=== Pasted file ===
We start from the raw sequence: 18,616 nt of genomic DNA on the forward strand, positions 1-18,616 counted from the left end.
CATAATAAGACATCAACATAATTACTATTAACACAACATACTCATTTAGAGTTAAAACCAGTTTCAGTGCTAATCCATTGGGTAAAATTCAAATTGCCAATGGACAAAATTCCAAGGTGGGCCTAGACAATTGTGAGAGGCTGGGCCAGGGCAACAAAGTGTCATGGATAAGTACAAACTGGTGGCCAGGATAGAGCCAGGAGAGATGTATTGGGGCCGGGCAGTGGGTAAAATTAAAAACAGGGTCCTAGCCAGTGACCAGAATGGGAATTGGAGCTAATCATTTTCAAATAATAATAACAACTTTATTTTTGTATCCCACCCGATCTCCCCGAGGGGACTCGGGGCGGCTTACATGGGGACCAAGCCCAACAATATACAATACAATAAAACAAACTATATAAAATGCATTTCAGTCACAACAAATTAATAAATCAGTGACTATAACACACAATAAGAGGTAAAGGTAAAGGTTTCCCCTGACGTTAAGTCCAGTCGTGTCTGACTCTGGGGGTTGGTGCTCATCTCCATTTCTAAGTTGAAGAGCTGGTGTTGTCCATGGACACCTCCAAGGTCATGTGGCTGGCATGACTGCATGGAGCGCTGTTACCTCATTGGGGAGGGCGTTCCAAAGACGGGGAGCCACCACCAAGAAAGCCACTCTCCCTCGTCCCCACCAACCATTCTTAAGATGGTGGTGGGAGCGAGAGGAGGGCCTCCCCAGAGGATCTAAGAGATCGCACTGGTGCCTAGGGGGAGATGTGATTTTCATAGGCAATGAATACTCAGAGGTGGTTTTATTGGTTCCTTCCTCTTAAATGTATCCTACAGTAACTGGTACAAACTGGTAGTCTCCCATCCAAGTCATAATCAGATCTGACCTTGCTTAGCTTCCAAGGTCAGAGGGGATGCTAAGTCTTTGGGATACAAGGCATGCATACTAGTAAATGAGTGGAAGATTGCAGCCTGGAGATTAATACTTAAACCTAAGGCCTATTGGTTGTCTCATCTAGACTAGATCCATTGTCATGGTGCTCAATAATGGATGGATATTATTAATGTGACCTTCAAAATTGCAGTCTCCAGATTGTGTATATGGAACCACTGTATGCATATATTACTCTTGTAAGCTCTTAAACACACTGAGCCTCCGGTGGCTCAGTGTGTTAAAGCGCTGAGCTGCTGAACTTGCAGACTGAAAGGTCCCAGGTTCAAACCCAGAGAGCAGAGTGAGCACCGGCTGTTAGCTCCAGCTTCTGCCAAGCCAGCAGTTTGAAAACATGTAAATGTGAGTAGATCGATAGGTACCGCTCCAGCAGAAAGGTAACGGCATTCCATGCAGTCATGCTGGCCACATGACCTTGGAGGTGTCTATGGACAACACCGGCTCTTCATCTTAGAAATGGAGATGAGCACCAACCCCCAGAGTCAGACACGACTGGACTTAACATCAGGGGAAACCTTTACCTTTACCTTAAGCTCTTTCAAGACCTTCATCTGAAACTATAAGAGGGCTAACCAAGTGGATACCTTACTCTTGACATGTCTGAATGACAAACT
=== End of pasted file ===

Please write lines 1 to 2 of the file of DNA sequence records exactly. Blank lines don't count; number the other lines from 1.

We start from the raw sequence: 18,616 nt of genomic DNA on the forward strand, positions 1-18,616 counted from the left end.
CATAATAAGACATCAACATAATTACTATTAACACAACATACTCATTTAGAGTTAAAACCAGTTTCAGTGCTAATCCATTGGGTAAAATTCAAATTGCCAATGGACAAAATTCCAAGGTGGGCCTAGACAATTGTGAGAGGCTGGGCCAGGGCAACAAAGTGTCATGGATAAGTACAAACTGGTGGCCAGGATAGAGCCAGGAGAGATGTATTGGGGCCGGGCAGTGGGTAAAATTAAAAACAGGGTCCTAGCCAGTGACCAGAATGGGAATTGGAGCTAATCATTTTCAAATAATAATAACAACTTTATTTTTGTATCCCACCCGATCTCCCCGAGGGGACTCGGGGCGGCTTACATGGGGACCAAGCCCAACAATATACAATACAATAAAACAAACTATATAAAATGCATTTCAGTCACAACAAATTAATAAATCAGTGACTATAACACACAATAAGAGGTAAAGGTAAAGGTTTCCCCTGACGTTAAGTCCAGTCGTGTCTGACTCTGGGGGTTGGTGCTCATCTCCATTTCTAAGTTGAAGAGCTGGTGTTGTCCATGGACACCTCCAAGGTCATGTGGCTGGCATGACTGCATGGAGCGCTGTTACCTCATTGGGGAGGGCGTTCCAAAGACGGGGAGCCACCACCAAGAAAGCCACTCTCCCTCGTCCCCACCAACCATTCTTAAGATGGTGGTGGGAGCGAGAGGAGGGCCTCCCCAGAGGATCTAAGAGATCGCACTGGTGCCTAGGGGGAGATGTGATTTTCATAGGCAATGAATACTCAGAGGTGGTTTTATTGGTTCCTTCCTCTTAAATGTATCCTACAGTAACTGGTACAAACTGGTAGTCTCCCATCCAAGTCATAATCAGATCTGACCTTGCTTAGCTTCCAAGGTCAGAGGGGATGCTAAGTCTTTGGGATACAAGGCATGCATACTAGTAAATGAGTGGAAGATTGCAGCCTGGAGATTAATACTTAAACCTAAGGCCTATTGGTTGTCTCATCTAGACTAGATCCATTGTCATGGTGCTCAATAATGGATGGATATTATTAATGTGACCTTCAAAATTGCAGTCTCCAGATTGTGTATATGGAACCACTGTATGCATATATTACTCTTGTAAGCTCTTAAACACACTGAGCCTCCGGTGGCTCAGTGTGTTAAAGCGCTGAGCTGCTGAACTTGCAGACTGAAAGGTCCCAGGTTCAAACCCAGAGAGCAGAGTGAGCACCGGCTGTTAGCTCCAGCTTCTGCCAAGCCAGCAGTTTGAAAACATGTAAATGTGAGTAGATCGATAGGTACCGCTCCAGCAGAAAGGTAACGGCATTCCATGCAGTCATGCTGGCCACATGACCTTGGAGGTGTCTATGGACAACACCGGCTCTTCATCTTAGAAATGGAGATGAGCACCAACCCCCAGAGTCAGACACGACTGGACTTAACATCAGGGGAAACCTTTACCTTTACCTTAAGCTCTTTCAAGACCTTCATCTGAAACTATAAGAGGGCTAACCAAGTGGATACCTTACTCTTGACATGTCTGAATGACAAACT